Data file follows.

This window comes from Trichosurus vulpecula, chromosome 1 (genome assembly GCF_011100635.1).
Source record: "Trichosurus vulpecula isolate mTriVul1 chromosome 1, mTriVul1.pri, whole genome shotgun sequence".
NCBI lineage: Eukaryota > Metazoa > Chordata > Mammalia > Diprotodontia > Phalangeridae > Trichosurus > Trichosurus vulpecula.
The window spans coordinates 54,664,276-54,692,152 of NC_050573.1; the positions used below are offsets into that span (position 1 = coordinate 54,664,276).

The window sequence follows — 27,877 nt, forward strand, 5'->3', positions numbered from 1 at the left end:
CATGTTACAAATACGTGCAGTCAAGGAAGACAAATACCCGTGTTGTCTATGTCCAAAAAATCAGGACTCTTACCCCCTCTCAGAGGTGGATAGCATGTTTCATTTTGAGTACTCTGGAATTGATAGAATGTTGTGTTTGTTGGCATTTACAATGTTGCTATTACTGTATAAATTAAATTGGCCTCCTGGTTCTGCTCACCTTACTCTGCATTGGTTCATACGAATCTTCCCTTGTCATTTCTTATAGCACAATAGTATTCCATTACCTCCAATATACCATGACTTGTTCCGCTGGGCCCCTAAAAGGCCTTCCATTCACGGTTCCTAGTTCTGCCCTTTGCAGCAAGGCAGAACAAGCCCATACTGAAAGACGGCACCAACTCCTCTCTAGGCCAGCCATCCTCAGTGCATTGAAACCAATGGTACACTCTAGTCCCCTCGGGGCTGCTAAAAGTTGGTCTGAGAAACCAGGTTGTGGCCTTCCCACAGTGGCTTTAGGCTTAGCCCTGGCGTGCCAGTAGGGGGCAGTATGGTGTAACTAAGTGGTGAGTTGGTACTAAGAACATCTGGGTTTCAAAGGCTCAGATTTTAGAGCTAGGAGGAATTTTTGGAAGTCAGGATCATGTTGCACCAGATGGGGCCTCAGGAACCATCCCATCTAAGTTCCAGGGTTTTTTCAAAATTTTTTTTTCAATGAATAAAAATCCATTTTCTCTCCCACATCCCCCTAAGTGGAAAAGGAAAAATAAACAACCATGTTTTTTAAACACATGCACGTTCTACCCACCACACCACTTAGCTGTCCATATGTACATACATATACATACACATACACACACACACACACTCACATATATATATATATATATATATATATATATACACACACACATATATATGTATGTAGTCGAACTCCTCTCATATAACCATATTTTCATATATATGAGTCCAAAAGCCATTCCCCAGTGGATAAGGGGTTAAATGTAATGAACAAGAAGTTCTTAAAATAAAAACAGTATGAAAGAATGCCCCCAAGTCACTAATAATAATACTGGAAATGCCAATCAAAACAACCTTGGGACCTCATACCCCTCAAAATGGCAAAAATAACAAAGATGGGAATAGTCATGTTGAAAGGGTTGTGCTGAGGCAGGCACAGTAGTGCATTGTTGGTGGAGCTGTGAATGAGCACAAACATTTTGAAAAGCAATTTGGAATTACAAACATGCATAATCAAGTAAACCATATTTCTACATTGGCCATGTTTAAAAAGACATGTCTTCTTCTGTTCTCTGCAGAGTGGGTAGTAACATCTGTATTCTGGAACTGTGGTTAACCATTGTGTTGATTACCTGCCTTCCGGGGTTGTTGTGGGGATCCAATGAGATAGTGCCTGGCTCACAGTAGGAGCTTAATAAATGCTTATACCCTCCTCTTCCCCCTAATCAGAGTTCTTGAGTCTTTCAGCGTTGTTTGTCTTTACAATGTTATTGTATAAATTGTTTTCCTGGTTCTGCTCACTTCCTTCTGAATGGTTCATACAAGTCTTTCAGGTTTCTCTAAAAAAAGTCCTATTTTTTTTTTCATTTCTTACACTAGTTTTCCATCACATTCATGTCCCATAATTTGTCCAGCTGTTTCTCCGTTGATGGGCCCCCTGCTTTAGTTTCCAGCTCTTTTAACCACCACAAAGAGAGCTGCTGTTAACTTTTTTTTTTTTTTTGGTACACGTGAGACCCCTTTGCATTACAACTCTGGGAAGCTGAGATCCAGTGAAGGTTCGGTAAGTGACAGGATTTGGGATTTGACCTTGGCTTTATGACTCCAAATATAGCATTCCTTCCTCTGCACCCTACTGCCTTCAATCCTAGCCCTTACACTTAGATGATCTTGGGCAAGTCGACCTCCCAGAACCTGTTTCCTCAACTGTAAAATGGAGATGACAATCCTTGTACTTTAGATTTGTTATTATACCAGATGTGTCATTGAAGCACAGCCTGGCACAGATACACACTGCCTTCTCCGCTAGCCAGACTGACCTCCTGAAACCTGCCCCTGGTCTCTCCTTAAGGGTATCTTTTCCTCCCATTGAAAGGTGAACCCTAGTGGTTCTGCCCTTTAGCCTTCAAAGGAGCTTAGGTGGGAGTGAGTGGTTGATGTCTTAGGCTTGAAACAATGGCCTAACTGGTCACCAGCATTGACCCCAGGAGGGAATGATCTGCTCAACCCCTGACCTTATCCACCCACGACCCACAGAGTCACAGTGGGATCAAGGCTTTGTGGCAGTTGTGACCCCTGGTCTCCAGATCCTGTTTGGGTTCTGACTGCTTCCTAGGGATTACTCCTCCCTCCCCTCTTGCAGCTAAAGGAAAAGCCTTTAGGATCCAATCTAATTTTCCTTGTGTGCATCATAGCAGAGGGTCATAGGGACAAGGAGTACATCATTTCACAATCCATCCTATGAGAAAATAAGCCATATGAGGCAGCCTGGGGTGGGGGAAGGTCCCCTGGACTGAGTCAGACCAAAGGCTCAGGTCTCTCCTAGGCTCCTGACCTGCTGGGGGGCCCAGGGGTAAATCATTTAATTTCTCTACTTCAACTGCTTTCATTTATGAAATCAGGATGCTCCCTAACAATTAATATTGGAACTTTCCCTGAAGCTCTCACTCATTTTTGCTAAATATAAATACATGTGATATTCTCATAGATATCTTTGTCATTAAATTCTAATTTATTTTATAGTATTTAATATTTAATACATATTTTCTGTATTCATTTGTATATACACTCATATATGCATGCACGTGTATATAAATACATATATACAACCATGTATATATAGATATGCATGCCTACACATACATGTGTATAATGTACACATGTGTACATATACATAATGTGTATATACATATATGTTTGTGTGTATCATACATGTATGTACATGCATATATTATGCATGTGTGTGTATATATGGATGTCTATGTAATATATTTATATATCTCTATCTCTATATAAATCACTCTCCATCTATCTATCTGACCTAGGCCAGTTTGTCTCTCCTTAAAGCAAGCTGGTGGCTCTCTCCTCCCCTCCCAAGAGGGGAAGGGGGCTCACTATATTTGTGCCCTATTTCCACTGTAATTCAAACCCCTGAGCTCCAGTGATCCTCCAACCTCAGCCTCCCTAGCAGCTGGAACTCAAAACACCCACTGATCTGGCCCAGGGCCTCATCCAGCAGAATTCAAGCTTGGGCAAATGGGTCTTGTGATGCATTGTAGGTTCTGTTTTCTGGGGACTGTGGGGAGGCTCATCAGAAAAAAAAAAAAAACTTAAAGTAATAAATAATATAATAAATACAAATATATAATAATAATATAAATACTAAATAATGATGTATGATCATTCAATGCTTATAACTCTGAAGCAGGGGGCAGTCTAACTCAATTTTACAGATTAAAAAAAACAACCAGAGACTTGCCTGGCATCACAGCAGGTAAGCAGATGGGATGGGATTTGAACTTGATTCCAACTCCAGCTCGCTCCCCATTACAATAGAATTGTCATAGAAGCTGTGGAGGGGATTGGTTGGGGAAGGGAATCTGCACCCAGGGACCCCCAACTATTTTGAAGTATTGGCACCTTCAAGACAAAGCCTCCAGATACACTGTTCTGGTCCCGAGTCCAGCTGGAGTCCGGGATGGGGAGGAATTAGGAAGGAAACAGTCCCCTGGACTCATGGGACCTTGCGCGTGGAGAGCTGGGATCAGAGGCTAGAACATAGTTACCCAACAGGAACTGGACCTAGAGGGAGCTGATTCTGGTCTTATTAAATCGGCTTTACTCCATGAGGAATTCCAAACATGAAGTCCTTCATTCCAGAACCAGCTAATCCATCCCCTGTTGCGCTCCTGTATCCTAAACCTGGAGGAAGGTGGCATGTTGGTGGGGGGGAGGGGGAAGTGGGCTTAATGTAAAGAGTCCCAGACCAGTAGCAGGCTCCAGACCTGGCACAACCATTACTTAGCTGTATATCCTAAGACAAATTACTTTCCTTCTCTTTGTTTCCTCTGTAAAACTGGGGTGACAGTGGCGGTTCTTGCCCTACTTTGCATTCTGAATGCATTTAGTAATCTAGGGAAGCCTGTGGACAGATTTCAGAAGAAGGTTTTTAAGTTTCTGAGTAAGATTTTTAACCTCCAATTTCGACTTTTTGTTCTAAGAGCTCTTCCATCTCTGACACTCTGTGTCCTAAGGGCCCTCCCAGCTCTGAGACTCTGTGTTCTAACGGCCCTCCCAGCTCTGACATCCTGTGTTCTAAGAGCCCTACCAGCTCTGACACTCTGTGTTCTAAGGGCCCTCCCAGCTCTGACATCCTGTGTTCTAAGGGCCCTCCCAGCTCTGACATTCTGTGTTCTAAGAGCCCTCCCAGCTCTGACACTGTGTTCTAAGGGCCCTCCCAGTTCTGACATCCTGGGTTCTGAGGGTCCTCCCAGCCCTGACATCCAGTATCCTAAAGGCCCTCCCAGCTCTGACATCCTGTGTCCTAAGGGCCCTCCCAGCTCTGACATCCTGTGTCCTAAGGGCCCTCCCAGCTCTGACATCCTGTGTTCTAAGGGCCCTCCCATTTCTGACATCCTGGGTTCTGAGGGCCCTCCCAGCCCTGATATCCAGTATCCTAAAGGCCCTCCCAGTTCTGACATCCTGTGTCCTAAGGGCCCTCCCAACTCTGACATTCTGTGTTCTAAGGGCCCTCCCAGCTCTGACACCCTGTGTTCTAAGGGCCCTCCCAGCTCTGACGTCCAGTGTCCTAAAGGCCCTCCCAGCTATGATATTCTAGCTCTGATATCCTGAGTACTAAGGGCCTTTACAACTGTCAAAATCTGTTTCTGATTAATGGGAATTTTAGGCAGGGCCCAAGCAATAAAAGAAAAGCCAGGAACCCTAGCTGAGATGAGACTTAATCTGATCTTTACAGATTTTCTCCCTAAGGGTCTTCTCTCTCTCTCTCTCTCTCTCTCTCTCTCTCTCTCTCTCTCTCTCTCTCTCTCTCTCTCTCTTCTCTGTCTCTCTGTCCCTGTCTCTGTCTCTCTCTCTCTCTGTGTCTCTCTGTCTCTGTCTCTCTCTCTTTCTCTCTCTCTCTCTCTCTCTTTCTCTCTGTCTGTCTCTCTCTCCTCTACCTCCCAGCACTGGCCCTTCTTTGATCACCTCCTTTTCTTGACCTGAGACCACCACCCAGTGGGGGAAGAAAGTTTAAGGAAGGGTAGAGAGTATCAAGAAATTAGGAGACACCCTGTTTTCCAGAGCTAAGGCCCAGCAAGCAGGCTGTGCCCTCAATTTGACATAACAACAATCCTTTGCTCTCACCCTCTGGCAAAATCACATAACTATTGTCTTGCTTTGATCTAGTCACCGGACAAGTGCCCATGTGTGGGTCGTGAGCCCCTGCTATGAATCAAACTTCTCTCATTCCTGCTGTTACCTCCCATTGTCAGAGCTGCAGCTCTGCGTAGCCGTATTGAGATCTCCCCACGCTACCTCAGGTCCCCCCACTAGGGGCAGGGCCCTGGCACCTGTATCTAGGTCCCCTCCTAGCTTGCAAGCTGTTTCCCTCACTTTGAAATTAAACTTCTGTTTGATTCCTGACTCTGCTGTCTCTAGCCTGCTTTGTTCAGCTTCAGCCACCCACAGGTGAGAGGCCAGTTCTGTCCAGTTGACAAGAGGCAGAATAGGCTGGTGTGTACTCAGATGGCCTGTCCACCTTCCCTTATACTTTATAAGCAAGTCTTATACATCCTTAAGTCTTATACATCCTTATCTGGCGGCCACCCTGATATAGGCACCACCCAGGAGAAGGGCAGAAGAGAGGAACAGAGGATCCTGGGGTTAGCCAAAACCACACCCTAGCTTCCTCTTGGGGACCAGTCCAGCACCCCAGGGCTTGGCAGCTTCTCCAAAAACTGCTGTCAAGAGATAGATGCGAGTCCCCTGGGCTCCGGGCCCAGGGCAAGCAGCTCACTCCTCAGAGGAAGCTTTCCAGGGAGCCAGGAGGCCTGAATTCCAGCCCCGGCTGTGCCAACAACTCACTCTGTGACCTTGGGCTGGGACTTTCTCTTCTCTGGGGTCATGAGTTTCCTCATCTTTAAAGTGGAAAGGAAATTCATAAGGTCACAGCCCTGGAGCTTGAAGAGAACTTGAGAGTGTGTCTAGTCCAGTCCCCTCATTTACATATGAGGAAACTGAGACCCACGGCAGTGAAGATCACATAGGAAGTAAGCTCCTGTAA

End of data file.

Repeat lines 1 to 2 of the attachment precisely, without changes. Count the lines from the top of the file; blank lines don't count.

This window comes from Trichosurus vulpecula, chromosome 1 (genome assembly GCF_011100635.1).
Source record: "Trichosurus vulpecula isolate mTriVul1 chromosome 1, mTriVul1.pri, whole genome shotgun sequence".